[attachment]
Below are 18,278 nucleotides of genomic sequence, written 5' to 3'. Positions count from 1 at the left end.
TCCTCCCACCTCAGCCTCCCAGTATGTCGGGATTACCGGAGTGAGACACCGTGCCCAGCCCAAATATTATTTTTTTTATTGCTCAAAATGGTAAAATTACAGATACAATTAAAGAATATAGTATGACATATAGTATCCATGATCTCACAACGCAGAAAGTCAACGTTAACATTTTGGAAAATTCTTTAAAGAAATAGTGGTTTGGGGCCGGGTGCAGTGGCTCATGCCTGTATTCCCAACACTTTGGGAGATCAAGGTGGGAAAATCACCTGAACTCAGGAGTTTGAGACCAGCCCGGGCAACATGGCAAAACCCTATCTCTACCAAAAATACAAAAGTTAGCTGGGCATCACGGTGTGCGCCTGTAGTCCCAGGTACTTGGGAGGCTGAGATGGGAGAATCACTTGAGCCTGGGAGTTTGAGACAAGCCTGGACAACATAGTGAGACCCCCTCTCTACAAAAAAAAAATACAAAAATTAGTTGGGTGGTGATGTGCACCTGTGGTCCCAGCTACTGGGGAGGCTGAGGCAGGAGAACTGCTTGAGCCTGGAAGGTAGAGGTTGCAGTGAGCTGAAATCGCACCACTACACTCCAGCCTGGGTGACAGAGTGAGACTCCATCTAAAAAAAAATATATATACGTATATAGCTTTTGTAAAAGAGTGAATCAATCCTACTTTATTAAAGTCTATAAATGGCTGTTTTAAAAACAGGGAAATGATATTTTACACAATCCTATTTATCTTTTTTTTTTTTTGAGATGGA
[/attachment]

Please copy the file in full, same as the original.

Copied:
Below are 18,278 nucleotides of genomic sequence, written 5' to 3'. Positions count from 1 at the left end.
TCCTCCCACCTCAGCCTCCCAGTATGTCGGGATTACCGGAGTGAGACACCGTGCCCAGCCCAAATATTATTTTTTTTATTGCTCAAAATGGTAAAATTACAGATACAATTAAAGAATATAGTATGACATATAGTATCCATGATCTCACAACGCAGAAAGTCAACGTTAACATTTTGGAAAATTCTTTAAAGAAATAGTGGTTTGGGGCCGGGTGCAGTGGCTCATGCCTGTATTCCCAACACTTTGGGAGATCAAGGTGGGAAAATCACCTGAACTCAGGAGTTTGAGACCAGCCCGGGCAACATGGCAAAACCCTATCTCTACCAAAAATACAAAAGTTAGCTGGGCATCACGGTGTGCGCCTGTAGTCCCAGGTACTTGGGAGGCTGAGATGGGAGAATCACTTGAGCCTGGGAGTTTGAGACAAGCCTGGACAACATAGTGAGACCCCCTCTCTACAAAAAAAAAATACAAAAATTAGTTGGGTGGTGATGTGCACCTGTGGTCCCAGCTACTGGGGAGGCTGAGGCAGGAGAACTGCTTGAGCCTGGAAGGTAGAGGTTGCAGTGAGCTGAAATCGCACCACTACACTCCAGCCTGGGTGACAGAGTGAGACTCCATCTAAAAAAAAATATATATACGTATATAGCTTTTGTAAAAGAGTGAATCAATCCTACTTTATTAAAGTCTATAAATGGCTGTTTTAAAAACAGGGAAATGATATTTTACACAATCCTATTTATCTTTTTTTTTTTTTGAGATGGA